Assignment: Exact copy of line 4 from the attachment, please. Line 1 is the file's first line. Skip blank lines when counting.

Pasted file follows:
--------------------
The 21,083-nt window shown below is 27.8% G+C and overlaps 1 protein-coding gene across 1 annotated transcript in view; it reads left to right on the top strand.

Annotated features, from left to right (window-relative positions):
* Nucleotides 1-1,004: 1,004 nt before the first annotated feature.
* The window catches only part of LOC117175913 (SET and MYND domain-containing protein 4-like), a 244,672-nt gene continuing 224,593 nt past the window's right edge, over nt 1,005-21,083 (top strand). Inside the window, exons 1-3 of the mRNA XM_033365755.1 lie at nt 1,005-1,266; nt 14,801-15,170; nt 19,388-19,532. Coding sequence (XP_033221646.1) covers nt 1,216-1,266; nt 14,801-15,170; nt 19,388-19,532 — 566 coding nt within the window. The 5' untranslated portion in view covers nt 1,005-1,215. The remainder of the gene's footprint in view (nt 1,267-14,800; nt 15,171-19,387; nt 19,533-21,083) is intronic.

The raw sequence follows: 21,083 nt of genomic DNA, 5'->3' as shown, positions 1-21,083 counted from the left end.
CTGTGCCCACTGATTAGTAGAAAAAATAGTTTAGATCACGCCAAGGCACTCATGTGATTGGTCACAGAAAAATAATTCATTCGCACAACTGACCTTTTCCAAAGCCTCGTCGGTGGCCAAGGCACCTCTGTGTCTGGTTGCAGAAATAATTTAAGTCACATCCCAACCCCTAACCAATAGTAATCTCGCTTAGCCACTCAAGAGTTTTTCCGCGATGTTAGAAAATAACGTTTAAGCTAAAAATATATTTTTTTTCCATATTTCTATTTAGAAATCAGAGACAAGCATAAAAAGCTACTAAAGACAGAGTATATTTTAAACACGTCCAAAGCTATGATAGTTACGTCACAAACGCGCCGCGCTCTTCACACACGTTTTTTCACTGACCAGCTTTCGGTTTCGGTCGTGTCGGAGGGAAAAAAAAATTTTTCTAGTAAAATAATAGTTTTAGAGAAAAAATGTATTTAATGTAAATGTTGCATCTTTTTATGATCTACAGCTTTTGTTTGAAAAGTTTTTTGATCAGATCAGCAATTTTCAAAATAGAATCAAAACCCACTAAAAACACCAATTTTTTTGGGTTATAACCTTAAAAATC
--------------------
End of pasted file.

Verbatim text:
* The window catches only part of LOC117175913 (SET and MYND domain-containing protein 4-like), a 244,672-nt gene continuing 224,593 nt past the window's right edge, over nt 1,005-21,083 (top strand). Inside the window, exons 1-3 of the mRNA XM_033365755.1 lie at nt 1,005-1,266; nt 14,801-15,170; nt 19,388-19,532. Coding sequence (XP_033221646.1) covers nt 1,216-1,266; nt 14,801-15,170; nt 19,388-19,532 — 566 coding nt within the window. The 5' untranslated portion in view covers nt 1,005-1,215. The remainder of the gene's footprint in view (nt 1,267-14,800; nt 15,171-19,387; nt 19,533-21,083) is intronic.